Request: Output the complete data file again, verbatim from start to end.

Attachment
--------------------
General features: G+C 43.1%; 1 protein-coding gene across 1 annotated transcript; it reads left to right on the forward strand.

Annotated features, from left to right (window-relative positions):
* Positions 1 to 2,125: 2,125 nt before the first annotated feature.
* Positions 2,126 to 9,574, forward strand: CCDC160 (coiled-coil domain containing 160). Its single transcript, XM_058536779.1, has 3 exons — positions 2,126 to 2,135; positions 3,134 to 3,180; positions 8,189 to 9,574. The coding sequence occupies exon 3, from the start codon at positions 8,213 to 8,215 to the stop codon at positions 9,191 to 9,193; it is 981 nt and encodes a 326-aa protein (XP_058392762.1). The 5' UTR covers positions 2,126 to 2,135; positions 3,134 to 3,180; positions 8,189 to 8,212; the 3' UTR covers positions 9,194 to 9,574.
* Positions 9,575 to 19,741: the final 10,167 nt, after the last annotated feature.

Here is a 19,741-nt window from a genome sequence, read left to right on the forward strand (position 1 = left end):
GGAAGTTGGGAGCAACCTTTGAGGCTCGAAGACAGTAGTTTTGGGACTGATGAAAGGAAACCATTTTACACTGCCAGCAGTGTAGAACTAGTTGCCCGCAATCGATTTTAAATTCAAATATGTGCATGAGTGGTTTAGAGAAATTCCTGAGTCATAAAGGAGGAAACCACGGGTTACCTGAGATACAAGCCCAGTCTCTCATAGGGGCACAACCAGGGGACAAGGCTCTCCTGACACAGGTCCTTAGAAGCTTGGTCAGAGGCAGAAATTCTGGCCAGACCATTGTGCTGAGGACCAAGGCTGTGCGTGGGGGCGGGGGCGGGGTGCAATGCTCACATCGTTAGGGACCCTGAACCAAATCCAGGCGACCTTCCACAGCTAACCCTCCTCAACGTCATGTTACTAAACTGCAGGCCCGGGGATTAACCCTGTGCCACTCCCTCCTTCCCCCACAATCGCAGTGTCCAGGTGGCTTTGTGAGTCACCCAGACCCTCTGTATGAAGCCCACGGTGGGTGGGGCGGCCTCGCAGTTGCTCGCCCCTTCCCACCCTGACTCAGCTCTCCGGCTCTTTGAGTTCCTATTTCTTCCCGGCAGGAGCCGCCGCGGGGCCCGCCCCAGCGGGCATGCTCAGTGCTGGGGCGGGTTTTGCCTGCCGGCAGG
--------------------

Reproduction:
General features: G+C 43.1%; 1 protein-coding gene across 1 annotated transcript; it reads left to right on the forward strand.

Annotated features, from left to right (window-relative positions):
* Positions 1 to 2,125: 2,125 nt before the first annotated feature.
* Positions 2,126 to 9,574, forward strand: CCDC160 (coiled-coil domain containing 160). Its single transcript, XM_058536779.1, has 3 exons — positions 2,126 to 2,135; positions 3,134 to 3,180; positions 8,189 to 9,574. The coding sequence occupies exon 3, from the start codon at positions 8,213 to 8,215 to the stop codon at positions 9,191 to 9,193; it is 981 nt and encodes a 326-aa protein (XP_058392762.1). The 5' UTR covers positions 2,126 to 2,135; positions 3,134 to 3,180; positions 8,189 to 8,212; the 3' UTR covers positions 9,194 to 9,574.
* Positions 9,575 to 19,741: the final 10,167 nt, after the last annotated feature.

Here is a 19,741-nt window from a genome sequence, read left to right on the forward strand (position 1 = left end):
GGAAGTTGGGAGCAACCTTTGAGGCTCGAAGACAGTAGTTTTGGGACTGATGAAAGGAAACCATTTTACACTGCCAGCAGTGTAGAACTAGTTGCCCGCAATCGATTTTAAATTCAAATATGTGCATGAGTGGTTTAGAGAAATTCCTGAGTCATAAAGGAGGAAACCACGGGTTACCTGAGATACAAGCCCAGTCTCTCATAGGGGCACAACCAGGGGACAAGGCTCTCCTGACACAGGTCCTTAGAAGCTTGGTCAGAGGCAGAAATTCTGGCCAGACCATTGTGCTGAGGACCAAGGCTGTGCGTGGGGGCGGGGGCGGGGTGCAATGCTCACATCGTTAGGGACCCTGAACCAAATCCAGGCGACCTTCCACAGCTAACCCTCCTCAACGTCATGTTACTAAACTGCAGGCCCGGGGATTAACCCTGTGCCACTCCCTCCTTCCCCCACAATCGCAGTGTCCAGGTGGCTTTGTGAGTCACCCAGACCCTCTGTATGAAGCCCACGGTGGGTGGGGCGGCCTCGCAGTTGCTCGCCCCTTCCCACCCTGACTCAGCTCTCCGGCTCTTTGAGTTCCTATTTCTTCCCGGCAGGAGCCGCCGCGGGGCCCGCCCCAGCGGGCATGCTCAGTGCTGGGGCGGGTTTTGCCTGCCGGCAGG